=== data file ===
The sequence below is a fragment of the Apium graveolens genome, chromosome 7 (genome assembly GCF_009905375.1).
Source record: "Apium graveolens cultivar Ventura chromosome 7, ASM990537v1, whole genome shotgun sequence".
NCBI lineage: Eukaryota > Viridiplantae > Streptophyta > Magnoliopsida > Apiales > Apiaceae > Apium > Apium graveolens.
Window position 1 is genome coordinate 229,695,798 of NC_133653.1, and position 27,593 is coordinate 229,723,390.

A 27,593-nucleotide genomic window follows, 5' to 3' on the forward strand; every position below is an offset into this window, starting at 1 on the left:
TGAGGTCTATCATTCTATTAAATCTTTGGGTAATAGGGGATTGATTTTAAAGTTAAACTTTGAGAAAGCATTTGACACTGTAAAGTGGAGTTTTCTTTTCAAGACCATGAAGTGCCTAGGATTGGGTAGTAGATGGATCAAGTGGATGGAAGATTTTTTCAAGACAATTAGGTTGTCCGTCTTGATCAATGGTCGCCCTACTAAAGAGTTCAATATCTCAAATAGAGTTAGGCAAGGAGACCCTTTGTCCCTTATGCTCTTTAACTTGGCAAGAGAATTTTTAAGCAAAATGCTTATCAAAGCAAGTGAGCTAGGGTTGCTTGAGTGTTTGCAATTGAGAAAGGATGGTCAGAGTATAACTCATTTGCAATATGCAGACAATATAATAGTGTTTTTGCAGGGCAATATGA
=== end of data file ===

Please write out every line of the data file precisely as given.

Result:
The sequence below is a fragment of the Apium graveolens genome, chromosome 7 (genome assembly GCF_009905375.1).
Source record: "Apium graveolens cultivar Ventura chromosome 7, ASM990537v1, whole genome shotgun sequence".
NCBI lineage: Eukaryota > Viridiplantae > Streptophyta > Magnoliopsida > Apiales > Apiaceae > Apium > Apium graveolens.
Window position 1 is genome coordinate 229,695,798 of NC_133653.1, and position 27,593 is coordinate 229,723,390.

A 27,593-nucleotide genomic window follows, 5' to 3' on the forward strand; every position below is an offset into this window, starting at 1 on the left:
TGAGGTCTATCATTCTATTAAATCTTTGGGTAATAGGGGATTGATTTTAAAGTTAAACTTTGAGAAAGCATTTGACACTGTAAAGTGGAGTTTTCTTTTCAAGACCATGAAGTGCCTAGGATTGGGTAGTAGATGGATCAAGTGGATGGAAGATTTTTTCAAGACAATTAGGTTGTCCGTCTTGATCAATGGTCGCCCTACTAAAGAGTTCAATATCTCAAATAGAGTTAGGCAAGGAGACCCTTTGTCCCTTATGCTCTTTAACTTGGCAAGAGAATTTTTAAGCAAAATGCTTATCAAAGCAAGTGAGCTAGGGTTGCTTGAGTGTTTGCAATTGAGAAAGGATGGTCAGAGTATAACTCATTTGCAATATGCAGACAATATAATAGTGTTTTTGCAGGGCAATATGA